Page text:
OFHEO index: Prices rise at slowest rate in almost 10 years
* OFHEO said home prices DID appreciate nationwide in the first quarter. But the 0.45% gain from the fourth quarter was the smallest QOQ gain since Q3 1996 (0.39%) -- and down significantly from the 2.23% rate of appreciation in Q1 2006.
* Measured from a year ago, home prices were reportedly up 4.25%. That's down from a 12.61% gain in Q1 2007. It's also the lowest YOY rate of appreciation since Q3 1997 (4.12%). The chart above shows how the YOY appreciation rate of U.S. homes has changed over time.
* The highest rates of appreciation occurred in Pacific Northwest and Mountain cities, such as Wenatchee, WA (+25.6%), Salt Lake City, UT (+19.12%), and Grand Junction, CO (+16.82%). The cities that performed the worst were spread throughout high-speculation states like California, Nevada, and Florida (Punta Gorda, FL at -4.57%, Sacramento, CA at -4.41%, Modesto, CA at -4.38%, and Reno-Sparks, NV -3.97%, e.g.) A few cities in Michigan, which has been hit hard by job losses related to the auto industry downturn, also made the list.
All told, 237 of 285 cities tracked by OFHEO showed price gains, while 46 had price declines, and two showed no change in prices. A quarter earlier, OFHEO tracked 282 cities. 256 of those showed price gains, while only 25 had price declines, and one showed no change.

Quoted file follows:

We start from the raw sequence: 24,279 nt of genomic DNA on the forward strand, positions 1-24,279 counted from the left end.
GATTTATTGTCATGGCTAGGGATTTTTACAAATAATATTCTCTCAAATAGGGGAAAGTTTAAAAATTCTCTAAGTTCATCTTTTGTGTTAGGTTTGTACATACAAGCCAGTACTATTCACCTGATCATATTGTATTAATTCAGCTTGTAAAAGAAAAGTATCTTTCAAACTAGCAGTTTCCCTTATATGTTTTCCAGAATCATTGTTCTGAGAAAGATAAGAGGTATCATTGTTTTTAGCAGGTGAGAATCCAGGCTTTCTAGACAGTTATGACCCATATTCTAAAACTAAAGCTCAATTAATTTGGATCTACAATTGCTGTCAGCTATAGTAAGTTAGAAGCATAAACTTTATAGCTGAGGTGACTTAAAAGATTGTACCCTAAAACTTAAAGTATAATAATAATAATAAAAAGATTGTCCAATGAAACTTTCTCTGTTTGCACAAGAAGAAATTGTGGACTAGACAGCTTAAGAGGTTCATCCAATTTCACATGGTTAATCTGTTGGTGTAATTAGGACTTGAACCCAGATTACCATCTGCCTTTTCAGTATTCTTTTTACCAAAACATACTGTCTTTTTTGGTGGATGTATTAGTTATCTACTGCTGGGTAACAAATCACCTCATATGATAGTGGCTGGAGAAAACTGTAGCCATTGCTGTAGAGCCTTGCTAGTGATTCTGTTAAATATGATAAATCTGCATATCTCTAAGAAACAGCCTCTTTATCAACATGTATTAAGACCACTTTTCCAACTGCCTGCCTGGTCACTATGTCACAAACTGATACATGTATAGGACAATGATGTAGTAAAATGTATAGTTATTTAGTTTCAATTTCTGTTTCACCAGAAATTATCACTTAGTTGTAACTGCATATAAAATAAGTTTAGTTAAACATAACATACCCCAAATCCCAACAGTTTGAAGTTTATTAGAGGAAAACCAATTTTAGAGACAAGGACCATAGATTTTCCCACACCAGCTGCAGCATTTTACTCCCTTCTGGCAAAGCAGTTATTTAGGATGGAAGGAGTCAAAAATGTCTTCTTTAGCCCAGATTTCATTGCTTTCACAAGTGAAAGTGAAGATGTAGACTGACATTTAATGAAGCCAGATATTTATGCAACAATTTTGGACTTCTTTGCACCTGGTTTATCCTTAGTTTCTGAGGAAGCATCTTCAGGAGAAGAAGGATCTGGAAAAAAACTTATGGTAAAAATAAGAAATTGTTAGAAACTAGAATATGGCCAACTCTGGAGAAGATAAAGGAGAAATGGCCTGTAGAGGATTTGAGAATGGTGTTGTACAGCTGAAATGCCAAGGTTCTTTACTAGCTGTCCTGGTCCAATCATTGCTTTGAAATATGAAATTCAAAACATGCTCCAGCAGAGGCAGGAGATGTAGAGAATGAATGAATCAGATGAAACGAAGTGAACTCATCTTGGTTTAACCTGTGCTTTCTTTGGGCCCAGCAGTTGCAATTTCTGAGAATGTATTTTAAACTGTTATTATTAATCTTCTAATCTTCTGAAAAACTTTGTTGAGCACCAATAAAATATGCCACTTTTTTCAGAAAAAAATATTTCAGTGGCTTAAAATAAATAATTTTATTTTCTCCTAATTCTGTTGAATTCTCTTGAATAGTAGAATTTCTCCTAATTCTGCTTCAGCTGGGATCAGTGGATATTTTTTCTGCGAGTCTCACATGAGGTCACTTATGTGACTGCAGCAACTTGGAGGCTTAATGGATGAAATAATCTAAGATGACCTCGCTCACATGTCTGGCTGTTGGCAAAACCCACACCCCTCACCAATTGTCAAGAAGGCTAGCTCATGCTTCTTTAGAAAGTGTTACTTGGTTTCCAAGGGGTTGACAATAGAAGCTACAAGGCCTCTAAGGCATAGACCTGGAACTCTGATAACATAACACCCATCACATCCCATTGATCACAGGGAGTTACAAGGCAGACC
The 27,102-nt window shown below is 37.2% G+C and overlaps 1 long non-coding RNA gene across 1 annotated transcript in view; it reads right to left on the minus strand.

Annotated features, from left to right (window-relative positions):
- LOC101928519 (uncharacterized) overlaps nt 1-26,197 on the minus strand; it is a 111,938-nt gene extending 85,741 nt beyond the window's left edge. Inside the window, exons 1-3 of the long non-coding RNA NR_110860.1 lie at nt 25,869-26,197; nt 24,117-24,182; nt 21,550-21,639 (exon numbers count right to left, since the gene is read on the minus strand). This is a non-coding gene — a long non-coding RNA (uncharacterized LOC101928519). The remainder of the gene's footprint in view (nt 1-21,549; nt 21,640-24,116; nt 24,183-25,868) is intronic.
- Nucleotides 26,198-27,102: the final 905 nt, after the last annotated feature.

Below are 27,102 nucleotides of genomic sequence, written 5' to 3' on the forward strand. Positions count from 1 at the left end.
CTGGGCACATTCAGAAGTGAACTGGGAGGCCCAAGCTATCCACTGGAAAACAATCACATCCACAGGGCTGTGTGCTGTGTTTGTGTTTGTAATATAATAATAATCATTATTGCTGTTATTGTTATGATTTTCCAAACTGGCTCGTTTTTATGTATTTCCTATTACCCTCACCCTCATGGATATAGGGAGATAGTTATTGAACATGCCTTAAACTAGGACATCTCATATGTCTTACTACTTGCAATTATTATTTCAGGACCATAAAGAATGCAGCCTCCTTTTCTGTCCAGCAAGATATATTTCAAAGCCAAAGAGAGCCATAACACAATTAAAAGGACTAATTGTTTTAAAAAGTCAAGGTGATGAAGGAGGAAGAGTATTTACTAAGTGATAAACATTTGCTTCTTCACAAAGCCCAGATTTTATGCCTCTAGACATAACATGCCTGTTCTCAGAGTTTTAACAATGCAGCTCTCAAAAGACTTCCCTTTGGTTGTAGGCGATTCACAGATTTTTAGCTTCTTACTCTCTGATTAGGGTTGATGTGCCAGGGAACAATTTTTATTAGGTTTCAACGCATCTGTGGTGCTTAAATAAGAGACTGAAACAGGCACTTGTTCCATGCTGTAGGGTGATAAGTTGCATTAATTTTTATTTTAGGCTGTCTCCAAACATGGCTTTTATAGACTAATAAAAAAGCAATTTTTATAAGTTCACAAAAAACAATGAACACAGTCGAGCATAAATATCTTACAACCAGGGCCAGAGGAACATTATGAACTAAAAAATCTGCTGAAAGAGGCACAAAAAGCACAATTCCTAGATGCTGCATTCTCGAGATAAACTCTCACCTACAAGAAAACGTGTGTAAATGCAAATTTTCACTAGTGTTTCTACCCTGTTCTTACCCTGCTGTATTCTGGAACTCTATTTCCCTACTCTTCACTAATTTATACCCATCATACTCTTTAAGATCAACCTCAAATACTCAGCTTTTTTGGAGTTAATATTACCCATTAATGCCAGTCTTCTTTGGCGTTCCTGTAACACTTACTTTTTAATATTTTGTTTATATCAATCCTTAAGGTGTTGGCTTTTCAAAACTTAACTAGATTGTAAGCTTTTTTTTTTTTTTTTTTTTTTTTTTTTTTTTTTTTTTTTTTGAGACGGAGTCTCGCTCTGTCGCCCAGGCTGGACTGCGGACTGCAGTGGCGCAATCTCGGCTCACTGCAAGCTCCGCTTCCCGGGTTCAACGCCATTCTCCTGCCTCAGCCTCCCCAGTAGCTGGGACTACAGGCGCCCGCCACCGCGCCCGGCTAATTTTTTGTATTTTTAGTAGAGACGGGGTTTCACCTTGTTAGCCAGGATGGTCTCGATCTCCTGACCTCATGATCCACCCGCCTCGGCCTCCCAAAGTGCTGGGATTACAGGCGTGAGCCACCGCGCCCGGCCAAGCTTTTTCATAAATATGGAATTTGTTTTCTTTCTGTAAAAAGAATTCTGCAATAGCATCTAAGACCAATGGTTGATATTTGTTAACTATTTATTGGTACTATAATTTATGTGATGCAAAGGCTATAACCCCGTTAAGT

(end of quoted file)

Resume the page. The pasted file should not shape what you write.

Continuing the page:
My take: The OFHEO numbers confirm what we're seeing in other home price indices. Price appreciation rates are coming down fast, with outright declines showing up in more and more areas. I expect OFHEO's second-quarter figures to look even more subdued, with the first negative quarterly reading since Q4 1994 (which came in at -0.25%).
Two types of housing markets are getting hit the hardest, price-wise:
1) Areas with the most speculation during the boom -- These metropolitan areas are suffering because they have tons of speculators who are trying to unload losing investments. That's sending for-sale inventories through the roof, forcing sellers to cut prices to generate sales. Home price gains in those regions also exceeded income gains by a wide margin. That has left homes largely unaffordable for area residents.
2) Areas with the worst economic fundamentals -- They're experiencing a more "traditional" housing downturn -- one driven by rising unemployment, plant closings, increasing foreclosures, and more. If economic growth remains lackluster, we'll see more metros fall into this category over time.